# Math - Linear algebra

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Cats cost \$1, dogs cost \$15, and mice cost only \$0.25. I want a herd of 100 animals, and I have \$100, so being a cat lover, it's tempting to get only cats and mice. But I also want a dog, and my cat(s) want mice to "play" with, so the numbers of dogs, cats and mice are each positive. And no cash left over. What's the solution?

• Math - Linear algebra -

C = cats
D = dogs
M = mice

1(C) + 15D + .25M = 100 or
4C + 60D + M = 400 (1)

Also, C + D + M = 100 (2)

Subtracting (1) from (2) yields 3C + 59D = 300

Dividing through by the lowest coefficient yields
C + 19D + 2D/3 = 100

Let 2D/3 = an integer "k" making D = 3k/2

Substituting, 3C + 88.5k = 300 yielding C = 100 - 29.5k

"k" must be even and can only be 2 making C = 100 - 59 = 41 from which D = 3 and m = 56.

41 + 45 + 14 = 100 animals
41(1) + 45(15) + 56/4 = \$100

• Math - Linear algebra -

Another way:

Will use the same notations, C,D and M for cats, dogs and mice, and with the same constraints where C,D and M must be integers.

From the cost,
C+15D+M/4=100....(1)
from the number of animals,
C+D+M = 100......(2)

(1)-(2)
14D=(3/4)M, or
56D=3M
Since 56 and 3 are coprime, we can only have 3 dogs, 56 mice, or any multiple thereof.
However, 6 dogs and 112 mice would exceed the budget, so we go with
3 dogs, 56 mice, and are left with 41 cats.
Check:
3+56+41=100
3*15+56/4+41=100
So the solution is correct.

• Math - Linear algebra -

Thank you, that was the answer I got too, but in a slightly different method, but I want to learn for how you figure this out, with this problem. I feel like you just you the same method but I am having a little problem with this one:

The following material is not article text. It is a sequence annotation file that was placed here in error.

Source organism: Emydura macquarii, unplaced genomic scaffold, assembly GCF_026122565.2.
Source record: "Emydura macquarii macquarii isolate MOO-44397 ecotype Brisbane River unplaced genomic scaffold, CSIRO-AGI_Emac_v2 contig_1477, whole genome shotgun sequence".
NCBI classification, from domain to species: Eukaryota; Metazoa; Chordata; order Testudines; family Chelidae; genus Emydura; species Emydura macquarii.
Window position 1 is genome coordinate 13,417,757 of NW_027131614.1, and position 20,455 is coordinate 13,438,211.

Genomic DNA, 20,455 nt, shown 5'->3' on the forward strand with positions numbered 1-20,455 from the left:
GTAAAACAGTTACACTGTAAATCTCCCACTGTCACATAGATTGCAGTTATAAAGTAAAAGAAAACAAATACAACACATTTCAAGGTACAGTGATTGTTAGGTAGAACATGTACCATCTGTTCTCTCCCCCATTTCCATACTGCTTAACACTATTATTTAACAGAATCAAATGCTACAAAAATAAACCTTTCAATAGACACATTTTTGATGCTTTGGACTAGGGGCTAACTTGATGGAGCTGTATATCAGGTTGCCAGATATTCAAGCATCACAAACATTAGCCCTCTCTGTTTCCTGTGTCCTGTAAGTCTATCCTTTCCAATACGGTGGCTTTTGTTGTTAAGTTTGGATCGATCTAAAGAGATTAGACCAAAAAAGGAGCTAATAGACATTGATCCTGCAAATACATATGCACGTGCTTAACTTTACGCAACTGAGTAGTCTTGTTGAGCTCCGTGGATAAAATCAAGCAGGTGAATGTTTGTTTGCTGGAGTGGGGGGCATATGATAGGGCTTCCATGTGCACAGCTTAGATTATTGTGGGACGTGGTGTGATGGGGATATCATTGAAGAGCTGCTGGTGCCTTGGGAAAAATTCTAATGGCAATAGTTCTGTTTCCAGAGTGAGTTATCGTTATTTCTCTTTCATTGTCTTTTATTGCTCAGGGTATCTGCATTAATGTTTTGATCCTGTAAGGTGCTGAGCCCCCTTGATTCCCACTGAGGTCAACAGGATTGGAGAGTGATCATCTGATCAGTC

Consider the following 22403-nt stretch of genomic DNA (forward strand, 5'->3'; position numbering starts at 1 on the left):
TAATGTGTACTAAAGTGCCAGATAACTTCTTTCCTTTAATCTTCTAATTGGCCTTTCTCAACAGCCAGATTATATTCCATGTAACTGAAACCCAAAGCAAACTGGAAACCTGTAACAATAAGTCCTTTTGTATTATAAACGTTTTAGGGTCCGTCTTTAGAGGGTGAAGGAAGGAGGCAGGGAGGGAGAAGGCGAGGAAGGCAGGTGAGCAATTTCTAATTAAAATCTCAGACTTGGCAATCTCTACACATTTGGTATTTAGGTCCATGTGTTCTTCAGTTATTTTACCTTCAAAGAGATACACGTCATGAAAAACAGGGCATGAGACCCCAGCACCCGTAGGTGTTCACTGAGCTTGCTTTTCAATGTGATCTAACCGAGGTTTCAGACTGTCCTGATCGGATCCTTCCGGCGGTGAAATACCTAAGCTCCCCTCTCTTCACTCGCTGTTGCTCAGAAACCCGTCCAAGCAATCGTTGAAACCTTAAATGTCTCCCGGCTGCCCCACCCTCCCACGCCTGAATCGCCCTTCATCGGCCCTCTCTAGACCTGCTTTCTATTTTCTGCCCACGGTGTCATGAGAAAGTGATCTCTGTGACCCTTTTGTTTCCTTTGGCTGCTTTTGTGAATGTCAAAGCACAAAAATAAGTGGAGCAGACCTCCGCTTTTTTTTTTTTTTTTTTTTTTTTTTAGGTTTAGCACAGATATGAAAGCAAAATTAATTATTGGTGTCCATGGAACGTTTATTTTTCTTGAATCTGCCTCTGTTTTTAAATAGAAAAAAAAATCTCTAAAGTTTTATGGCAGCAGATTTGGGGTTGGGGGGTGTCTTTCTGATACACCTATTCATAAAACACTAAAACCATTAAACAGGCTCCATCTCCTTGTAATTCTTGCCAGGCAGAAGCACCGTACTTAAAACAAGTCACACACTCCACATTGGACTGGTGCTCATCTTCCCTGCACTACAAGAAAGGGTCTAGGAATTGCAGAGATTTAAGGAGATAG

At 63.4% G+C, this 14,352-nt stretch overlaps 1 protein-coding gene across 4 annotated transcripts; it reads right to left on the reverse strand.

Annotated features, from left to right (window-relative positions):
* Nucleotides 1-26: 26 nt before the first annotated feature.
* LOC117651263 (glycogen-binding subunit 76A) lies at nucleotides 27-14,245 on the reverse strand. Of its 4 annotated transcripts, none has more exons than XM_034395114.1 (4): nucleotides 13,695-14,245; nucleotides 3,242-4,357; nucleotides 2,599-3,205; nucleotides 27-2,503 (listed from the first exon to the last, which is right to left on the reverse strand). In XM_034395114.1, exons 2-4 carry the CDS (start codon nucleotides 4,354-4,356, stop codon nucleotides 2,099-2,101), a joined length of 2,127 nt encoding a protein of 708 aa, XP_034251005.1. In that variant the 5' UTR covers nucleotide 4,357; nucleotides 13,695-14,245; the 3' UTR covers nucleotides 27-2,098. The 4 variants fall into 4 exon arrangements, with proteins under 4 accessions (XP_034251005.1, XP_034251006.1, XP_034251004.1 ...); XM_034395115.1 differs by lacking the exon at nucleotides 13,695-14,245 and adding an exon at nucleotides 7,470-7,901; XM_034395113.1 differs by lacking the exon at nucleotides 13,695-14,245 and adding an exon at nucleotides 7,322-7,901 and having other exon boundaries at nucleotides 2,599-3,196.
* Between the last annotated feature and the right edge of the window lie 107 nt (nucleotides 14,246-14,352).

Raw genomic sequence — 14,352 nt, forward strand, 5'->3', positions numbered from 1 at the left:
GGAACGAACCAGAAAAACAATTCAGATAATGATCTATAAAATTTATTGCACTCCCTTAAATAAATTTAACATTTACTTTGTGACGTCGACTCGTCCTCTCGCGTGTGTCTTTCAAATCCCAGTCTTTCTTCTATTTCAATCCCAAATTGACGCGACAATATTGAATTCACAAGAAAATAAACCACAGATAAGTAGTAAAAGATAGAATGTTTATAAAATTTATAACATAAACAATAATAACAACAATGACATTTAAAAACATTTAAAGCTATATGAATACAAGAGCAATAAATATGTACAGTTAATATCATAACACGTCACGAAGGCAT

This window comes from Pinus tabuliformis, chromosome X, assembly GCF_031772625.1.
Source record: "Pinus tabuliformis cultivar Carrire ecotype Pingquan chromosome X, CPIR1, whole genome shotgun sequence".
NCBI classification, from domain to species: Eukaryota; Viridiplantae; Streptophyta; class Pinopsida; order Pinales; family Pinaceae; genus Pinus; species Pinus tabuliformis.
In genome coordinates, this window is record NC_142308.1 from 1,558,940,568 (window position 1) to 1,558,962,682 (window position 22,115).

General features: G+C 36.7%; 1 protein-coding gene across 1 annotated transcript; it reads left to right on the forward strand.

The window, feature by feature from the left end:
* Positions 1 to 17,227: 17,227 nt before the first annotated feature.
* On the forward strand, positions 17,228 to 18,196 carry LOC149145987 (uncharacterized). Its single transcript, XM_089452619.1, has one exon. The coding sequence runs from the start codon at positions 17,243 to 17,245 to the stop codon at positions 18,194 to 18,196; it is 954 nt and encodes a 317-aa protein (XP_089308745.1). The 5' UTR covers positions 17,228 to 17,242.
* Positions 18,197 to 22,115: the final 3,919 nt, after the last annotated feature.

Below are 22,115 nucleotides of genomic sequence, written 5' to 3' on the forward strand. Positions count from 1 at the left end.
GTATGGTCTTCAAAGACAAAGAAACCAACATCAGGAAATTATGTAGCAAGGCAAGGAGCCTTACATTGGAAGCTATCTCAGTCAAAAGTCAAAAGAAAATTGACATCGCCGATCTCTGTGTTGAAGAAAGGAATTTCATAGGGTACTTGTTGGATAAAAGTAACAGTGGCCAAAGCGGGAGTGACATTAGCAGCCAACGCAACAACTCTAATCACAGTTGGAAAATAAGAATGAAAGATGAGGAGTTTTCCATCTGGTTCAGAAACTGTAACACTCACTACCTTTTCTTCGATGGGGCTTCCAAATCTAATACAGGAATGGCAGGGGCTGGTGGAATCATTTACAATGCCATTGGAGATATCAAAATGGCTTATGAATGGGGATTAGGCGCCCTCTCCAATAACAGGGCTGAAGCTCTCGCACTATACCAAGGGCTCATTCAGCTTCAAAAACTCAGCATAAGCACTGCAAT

"Suppose you want to make \$5 using exactly 100 common US coins.Easy, you say: just use nickels (5 cents each). But I say, no - we have NO nickels, only pennies (1 cent), dimes (10 cents) and quarters (25 cents) - is it possible to make \$5 now with exactly 100 of these coins? Why or why not?"

• Math - Linear algebra -

These problems belong to a class called diophantine equations. If these are what you are doing in class, they will be solved in a different way.

For linear algebra, I will solve it similar to the previous problem, as follows.

Let integers
p=number of pennies
d=number of dimes
q=number of quarters
then again,
p+10d+25q=500...(1) (number of cents)
p+d+q=100 ....(2) (number of coins)
Subtract (2) from (1),
9d+24q=400 or
3d+8q = 400/3 ...(3)
It is evident that (3) has no solution in integers because we cannot have the sum of two integers to be a mixed fraction.